What to Know About Feeding the Baby?
At the time of discharge, your baby’s neonatal care team must have handed in a custom feeding plan. Following that plan will ensure your child gets the nourishment they need. As a preemie, they will likely need extra calories for healthy growth.
This is where the importance of the nutritional choice comes in. The best nutrition for your baby is breast milk. Even the WHO recommends mothers to feed their newborns breastmilk for at least the first six months of their life. However, you can continue to do so for a couple of years.
If you cannot breastfeed for some reason, the most common alternative is baby formula. Practice caution as you make this choice because formula feeding may threaten your baby’s life. In simple and clear terms, infant formula has gained a bad reputation for causing necrotizing enterocolitis (NEC) among premature newborns.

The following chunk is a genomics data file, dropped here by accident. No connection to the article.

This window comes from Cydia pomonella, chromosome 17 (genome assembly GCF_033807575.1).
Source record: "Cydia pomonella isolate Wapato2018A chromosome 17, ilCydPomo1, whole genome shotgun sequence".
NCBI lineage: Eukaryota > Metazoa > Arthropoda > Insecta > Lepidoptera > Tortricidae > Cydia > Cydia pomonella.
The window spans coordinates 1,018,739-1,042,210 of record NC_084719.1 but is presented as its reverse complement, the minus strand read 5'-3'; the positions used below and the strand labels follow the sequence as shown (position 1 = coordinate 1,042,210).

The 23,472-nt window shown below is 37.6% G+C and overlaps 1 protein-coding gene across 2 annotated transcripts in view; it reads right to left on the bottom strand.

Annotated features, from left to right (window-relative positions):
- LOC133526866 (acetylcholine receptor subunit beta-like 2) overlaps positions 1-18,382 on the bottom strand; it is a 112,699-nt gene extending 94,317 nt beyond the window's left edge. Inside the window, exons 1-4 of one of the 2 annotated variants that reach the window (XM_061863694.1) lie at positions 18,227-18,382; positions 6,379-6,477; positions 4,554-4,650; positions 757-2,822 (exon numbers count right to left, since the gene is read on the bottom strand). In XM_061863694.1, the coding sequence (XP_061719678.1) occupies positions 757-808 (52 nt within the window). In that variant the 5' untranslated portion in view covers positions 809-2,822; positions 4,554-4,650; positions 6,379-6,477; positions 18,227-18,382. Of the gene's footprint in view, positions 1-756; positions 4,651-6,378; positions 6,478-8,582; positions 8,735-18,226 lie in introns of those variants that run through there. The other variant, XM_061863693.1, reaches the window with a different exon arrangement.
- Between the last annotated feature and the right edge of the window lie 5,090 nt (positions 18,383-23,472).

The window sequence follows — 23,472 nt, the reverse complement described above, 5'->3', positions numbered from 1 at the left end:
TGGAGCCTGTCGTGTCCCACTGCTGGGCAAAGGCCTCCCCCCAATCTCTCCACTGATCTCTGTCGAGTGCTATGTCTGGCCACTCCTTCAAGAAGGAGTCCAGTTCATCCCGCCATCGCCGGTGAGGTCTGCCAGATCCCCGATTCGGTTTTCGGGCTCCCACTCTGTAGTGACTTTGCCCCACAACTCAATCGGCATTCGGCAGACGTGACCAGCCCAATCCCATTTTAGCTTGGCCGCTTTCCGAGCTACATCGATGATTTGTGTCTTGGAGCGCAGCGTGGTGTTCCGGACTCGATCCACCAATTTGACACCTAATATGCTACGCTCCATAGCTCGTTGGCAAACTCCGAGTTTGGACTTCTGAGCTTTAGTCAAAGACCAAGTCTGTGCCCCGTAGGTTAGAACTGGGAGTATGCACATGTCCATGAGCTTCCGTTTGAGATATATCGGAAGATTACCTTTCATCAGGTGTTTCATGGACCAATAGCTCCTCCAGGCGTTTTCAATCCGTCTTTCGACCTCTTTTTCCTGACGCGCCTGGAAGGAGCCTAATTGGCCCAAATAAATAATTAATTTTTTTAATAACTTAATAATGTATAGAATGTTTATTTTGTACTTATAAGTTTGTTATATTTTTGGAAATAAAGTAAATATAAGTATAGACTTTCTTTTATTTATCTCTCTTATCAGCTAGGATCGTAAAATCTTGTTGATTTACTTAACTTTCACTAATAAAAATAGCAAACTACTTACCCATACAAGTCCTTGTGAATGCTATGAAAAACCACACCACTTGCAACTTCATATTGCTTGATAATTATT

It is a serious intestinal condition in which bacteria invade the inner lining, causing inflammation. The baby may develop a severe infection, or worse yet, die. Parents of affected babies have filed an NEC lawsuit against formula manufacturers like Mead Johnson and Abbott Laboratories.
Their babies (most of them premature or with low birth weight) displayed symptoms like a swollen belly, constipation/diarrhea, belly discoloration, green vomit, sleep apnea, and unstable body temperature.
According to TorHoerman Law, plaintiffs have alleged that the formula manufacturers used deceptive marketing practices on unsuspecting/vulnerable mothers.